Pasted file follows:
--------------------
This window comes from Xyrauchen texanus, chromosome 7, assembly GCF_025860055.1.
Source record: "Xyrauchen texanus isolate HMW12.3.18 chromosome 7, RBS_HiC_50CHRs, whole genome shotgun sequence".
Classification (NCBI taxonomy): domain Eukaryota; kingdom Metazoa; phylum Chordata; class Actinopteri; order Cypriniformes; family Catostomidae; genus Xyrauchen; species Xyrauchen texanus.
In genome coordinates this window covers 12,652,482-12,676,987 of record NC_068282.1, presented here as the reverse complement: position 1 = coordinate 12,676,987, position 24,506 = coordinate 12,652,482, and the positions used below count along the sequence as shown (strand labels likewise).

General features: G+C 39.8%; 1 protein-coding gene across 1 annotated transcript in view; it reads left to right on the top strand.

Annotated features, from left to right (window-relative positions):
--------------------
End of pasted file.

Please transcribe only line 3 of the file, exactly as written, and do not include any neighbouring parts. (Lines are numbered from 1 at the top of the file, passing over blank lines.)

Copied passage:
Classification (NCBI taxonomy): domain Eukaryota; kingdom Metazoa; phylum Chordata; class Actinopteri; order Cypriniformes; family Catostomidae; genus Xyrauchen; species Xyrauchen texanus.